Barry Callebaut expects its deal to buy Petra’s cocoa ingredients business – first announced in December – to close this summer.
Since the US$950m transaction was announced, Petra has reported a slump in annual profits. Petra booked a 57% fall in earnings on the back of one-off costs related to the deal with Barry Callebaut and to excess capacity in the local cocoa ingredients sector.
Presenting at the Consumer Analyst Group of Europe conference in London yesterday (20 March), Barry Callebaut was quizzed about Petra’s numbers and the shape of the cocoa ingredients sector in Asia.
At the time the deal was announced, some analysts expressed concern about the price Barry Callebaut had agreed to pay for Petra’s cocoa ingredients assets.
However, speaking at the Cage conference, Barry Callebaut CFO Victor Balli said the company was aware of Petra’s performance when it analysed whether to buy its assets and knew about the build up of capacity in the region.
“We of course did a whole strategic analysis of the sector and the attractiveness of the cocoa semi-finished products. That picture doesn’t change from one day to another,” Barry Callebaut CFO Victor Balli told analysts at CAGE. “If you track that market over the last 20 years, there was always 20-25% excess capacity in that market. In the past, there are a lot of Asian players who have put in capacity that don’t have the knowhow and don’t really fill up their factories. That’s created volatility in profitability in that segment. We were factoring that in.”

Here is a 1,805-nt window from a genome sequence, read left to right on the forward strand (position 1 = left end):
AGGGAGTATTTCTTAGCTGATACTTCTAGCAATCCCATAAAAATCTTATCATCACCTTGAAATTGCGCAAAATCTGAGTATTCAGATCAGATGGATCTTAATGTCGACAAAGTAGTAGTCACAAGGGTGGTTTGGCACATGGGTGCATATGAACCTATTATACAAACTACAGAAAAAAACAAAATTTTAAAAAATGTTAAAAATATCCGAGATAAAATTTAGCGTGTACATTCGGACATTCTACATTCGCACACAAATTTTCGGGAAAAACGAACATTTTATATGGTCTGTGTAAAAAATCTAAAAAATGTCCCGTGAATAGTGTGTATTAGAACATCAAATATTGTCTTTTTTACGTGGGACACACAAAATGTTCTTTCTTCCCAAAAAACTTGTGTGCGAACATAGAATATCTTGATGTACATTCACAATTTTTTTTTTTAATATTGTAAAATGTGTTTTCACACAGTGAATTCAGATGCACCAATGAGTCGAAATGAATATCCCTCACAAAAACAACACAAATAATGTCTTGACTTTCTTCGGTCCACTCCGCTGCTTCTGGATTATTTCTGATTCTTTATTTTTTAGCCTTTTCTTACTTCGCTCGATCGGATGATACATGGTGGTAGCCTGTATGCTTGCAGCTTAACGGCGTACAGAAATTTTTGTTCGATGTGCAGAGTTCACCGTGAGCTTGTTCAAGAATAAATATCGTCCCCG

At the time of the deal, Barry Callebaut said the Petra assets had lower margins that its own and would mean it misses its EBIT margin per tonne target for two financial years.
Vontobel analyst Jean-Philippe Bertschy said Barry Callebaut was “securing a number one position in the fast growing emerging markets, however at a high price”. Jon Cox, an analyst at Kepler Capital Markets , said the acquisition made sense strategically but could “disappoint” investors “with a shorter time horizon”.
Barry Callebaut defended the price it paid by pointing to Petra’s assets being an “excellent strategic fit” and said cost savings meant its EBIT per tonne target would be reinstated by the 2015/16 financial year.
At CAGE, Balli insisted Barry Callebaut was looking at the “value” of the acquisition over many years.
“In a competitive acquisition, we don’t value for one year, we value actually a long-term average of performance and potential,” he said. “We are not surprised by the results as we knew them through the due diligence. When you analyse the results, there are quite a lot of one-offs related to the acquisition. You have to deduct that. If you take the ongoing result, it’s exactly within our business plans.”